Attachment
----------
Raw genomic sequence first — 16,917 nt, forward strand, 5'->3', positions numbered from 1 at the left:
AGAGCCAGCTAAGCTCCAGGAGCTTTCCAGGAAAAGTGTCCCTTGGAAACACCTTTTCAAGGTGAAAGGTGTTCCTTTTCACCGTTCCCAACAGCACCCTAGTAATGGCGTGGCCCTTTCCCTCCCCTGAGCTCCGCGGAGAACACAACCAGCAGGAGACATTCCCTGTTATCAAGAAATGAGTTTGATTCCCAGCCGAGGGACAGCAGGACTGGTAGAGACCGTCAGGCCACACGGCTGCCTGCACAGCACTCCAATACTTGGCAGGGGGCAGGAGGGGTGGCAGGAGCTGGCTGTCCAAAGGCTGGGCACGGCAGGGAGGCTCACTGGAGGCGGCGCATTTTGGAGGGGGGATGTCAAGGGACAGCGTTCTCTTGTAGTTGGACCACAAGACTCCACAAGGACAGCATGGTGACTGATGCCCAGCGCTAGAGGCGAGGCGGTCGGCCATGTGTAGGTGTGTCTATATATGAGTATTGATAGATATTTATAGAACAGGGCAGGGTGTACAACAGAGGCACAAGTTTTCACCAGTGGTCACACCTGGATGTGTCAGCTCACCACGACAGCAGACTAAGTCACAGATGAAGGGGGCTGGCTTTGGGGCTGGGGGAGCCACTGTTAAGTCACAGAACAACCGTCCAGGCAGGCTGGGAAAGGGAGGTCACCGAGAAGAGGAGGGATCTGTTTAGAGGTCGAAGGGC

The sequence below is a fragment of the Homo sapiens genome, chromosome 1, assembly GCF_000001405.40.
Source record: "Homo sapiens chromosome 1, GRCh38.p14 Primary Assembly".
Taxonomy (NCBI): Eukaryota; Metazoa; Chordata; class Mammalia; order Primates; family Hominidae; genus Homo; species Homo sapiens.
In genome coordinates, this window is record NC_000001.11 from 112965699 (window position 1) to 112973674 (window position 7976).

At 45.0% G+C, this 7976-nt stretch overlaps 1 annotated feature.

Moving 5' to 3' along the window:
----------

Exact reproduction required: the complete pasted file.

Raw genomic sequence first — 16,917 nt, forward strand, 5'->3', positions numbered from 1 at the left:
AGAGCCAGCTAAGCTCCAGGAGCTTTCCAGGAAAAGTGTCCCTTGGAAACACCTTTTCAAGGTGAAAGGTGTTCCTTTTCACCGTTCCCAACAGCACCCTAGTAATGGCGTGGCCCTTTCCCTCCCCTGAGCTCCGCGGAGAACACAACCAGCAGGAGACATTCCCTGTTATCAAGAAATGAGTTTGATTCCCAGCCGAGGGACAGCAGGACTGGTAGAGACCGTCAGGCCACACGGCTGCCTGCACAGCACTCCAATACTTGGCAGGGGGCAGGAGGGGTGGCAGGAGCTGGCTGTCCAAAGGCTGGGCACGGCAGGGAGGCTCACTGGAGGCGGCGCATTTTGGAGGGGGGATGTCAAGGGACAGCGTTCTCTTGTAGTTGGACCACAAGACTCCACAAGGACAGCATGGTGACTGATGCCCAGCGCTAGAGGCGAGGCGGTCGGCCATGTGTAGGTGTGTCTATATATGAGTATTGATAGATATTTATAGAACAGGGCAGGGTGTACAACAGAGGCACAAGTTTTCACCAGTGGTCACACCTGGATGTGTCAGCTCACCACGACAGCAGACTAAGTCACAGATGAAGGGGGCTGGCTTTGGGGCTGGGGGAGCCACTGTTAAGTCACAGAACAACCGTCCAGGCAGGCTGGGAAAGGGAGGTCACCGAGAAGAGGAGGGATCTGTTTAGAGGTCGAAGGGC

The sequence below is a fragment of the Homo sapiens genome, chromosome 1, assembly GCF_000001405.40.
Source record: "Homo sapiens chromosome 1, GRCh38.p14 Primary Assembly".
Taxonomy (NCBI): Eukaryota; Metazoa; Chordata; class Mammalia; order Primates; family Hominidae; genus Homo; species Homo sapiens.
In genome coordinates, this window is record NC_000001.11 from 112965699 (window position 1) to 112973674 (window position 7976).

At 45.0% G+C, this 7976-nt stretch overlaps 1 annotated feature.

Moving 5' to 3' along the window: